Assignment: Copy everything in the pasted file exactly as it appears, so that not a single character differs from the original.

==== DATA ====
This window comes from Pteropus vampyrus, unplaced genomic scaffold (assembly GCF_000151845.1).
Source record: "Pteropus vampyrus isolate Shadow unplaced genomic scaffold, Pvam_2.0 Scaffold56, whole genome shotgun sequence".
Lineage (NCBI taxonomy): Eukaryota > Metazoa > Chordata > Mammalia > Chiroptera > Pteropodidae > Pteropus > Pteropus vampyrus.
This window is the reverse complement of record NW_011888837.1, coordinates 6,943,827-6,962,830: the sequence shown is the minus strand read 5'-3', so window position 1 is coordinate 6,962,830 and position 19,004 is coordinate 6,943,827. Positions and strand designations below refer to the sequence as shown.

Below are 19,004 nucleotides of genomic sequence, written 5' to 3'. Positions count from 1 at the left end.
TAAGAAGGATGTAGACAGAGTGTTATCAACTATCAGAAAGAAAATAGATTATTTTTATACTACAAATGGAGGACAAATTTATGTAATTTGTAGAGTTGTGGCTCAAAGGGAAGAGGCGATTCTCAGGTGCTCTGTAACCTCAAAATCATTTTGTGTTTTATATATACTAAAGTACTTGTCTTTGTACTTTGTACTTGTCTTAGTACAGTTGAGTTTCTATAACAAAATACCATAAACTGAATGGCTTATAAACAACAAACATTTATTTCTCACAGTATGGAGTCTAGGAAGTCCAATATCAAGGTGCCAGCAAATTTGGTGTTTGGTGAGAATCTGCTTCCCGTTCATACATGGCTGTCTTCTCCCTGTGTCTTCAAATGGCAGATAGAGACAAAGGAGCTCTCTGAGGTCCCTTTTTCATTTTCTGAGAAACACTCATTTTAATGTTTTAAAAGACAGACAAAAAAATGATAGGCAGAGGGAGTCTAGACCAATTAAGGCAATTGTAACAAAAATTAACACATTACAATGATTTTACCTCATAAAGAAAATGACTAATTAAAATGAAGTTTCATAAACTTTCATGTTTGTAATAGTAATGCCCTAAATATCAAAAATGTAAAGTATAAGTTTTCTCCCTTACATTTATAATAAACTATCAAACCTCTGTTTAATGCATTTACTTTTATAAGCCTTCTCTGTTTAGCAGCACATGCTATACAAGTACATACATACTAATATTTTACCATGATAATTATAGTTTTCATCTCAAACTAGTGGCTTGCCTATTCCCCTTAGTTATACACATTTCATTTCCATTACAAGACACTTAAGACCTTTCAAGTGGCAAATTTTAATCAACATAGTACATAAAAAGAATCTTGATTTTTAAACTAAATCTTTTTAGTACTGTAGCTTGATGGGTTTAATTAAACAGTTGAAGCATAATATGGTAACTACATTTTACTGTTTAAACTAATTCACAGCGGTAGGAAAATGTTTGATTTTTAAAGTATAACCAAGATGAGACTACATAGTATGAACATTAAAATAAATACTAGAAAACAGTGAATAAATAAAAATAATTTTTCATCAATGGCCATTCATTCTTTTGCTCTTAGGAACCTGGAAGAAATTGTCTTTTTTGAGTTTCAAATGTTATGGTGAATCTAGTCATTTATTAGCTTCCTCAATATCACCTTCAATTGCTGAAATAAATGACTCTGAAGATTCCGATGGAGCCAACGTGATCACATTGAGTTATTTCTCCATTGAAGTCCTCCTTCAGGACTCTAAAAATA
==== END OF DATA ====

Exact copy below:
This window comes from Pteropus vampyrus, unplaced genomic scaffold (assembly GCF_000151845.1).
Source record: "Pteropus vampyrus isolate Shadow unplaced genomic scaffold, Pvam_2.0 Scaffold56, whole genome shotgun sequence".
Lineage (NCBI taxonomy): Eukaryota > Metazoa > Chordata > Mammalia > Chiroptera > Pteropodidae > Pteropus > Pteropus vampyrus.
This window is the reverse complement of record NW_011888837.1, coordinates 6,943,827-6,962,830: the sequence shown is the minus strand read 5'-3', so window position 1 is coordinate 6,962,830 and position 19,004 is coordinate 6,943,827. Positions and strand designations below refer to the sequence as shown.

Below are 19,004 nucleotides of genomic sequence, written 5' to 3'. Positions count from 1 at the left end.
TAAGAAGGATGTAGACAGAGTGTTATCAACTATCAGAAAGAAAATAGATTATTTTTATACTACAAATGGAGGACAAATTTATGTAATTTGTAGAGTTGTGGCTCAAAGGGAAGAGGCGATTCTCAGGTGCTCTGTAACCTCAAAATCATTTTGTGTTTTATATATACTAAAGTACTTGTCTTTGTACTTTGTACTTGTCTTAGTACAGTTGAGTTTCTATAACAAAATACCATAAACTGAATGGCTTATAAACAACAAACATTTATTTCTCACAGTATGGAGTCTAGGAAGTCCAATATCAAGGTGCCAGCAAATTTGGTGTTTGGTGAGAATCTGCTTCCCGTTCATACATGGCTGTCTTCTCCCTGTGTCTTCAAATGGCAGATAGAGACAAAGGAGCTCTCTGAGGTCCCTTTTTCATTTTCTGAGAAACACTCATTTTAATGTTTTAAAAGACAGACAAAAAAATGATAGGCAGAGGGAGTCTAGACCAATTAAGGCAATTGTAACAAAAATTAACACATTACAATGATTTTACCTCATAAAGAAAATGACTAATTAAAATGAAGTTTCATAAACTTTCATGTTTGTAATAGTAATGCCCTAAATATCAAAAATGTAAAGTATAAGTTTTCTCCCTTACATTTATAATAAACTATCAAACCTCTGTTTAATGCATTTACTTTTATAAGCCTTCTCTGTTTAGCAGCACATGCTATACAAGTACATACATACTAATATTTTACCATGATAATTATAGTTTTCATCTCAAACTAGTGGCTTGCCTATTCCCCTTAGTTATACACATTTCATTTCCATTACAAGACACTTAAGACCTTTCAAGTGGCAAATTTTAATCAACATAGTACATAAAAAGAATCTTGATTTTTAAACTAAATCTTTTTAGTACTGTAGCTTGATGGGTTTAATTAAACAGTTGAAGCATAATATGGTAACTACATTTTACTGTTTAAACTAATTCACAGCGGTAGGAAAATGTTTGATTTTTAAAGTATAACCAAGATGAGACTACATAGTATGAACATTAAAATAAATACTAGAAAACAGTGAATAAATAAAAATAATTTTTCATCAATGGCCATTCATTCTTTTGCTCTTAGGAACCTGGAAGAAATTGTCTTTTTTGAGTTTCAAATGTTATGGTGAATCTAGTCATTTATTAGCTTCCTCAATATCACCTTCAATTGCTGAAATAAATGACTCTGAAGATTCCGATGGAGCCAACGTGATCACATTGAGTTATTTCTCCATTGAAGTCCTCCTTCAGGACTCTAAAAATA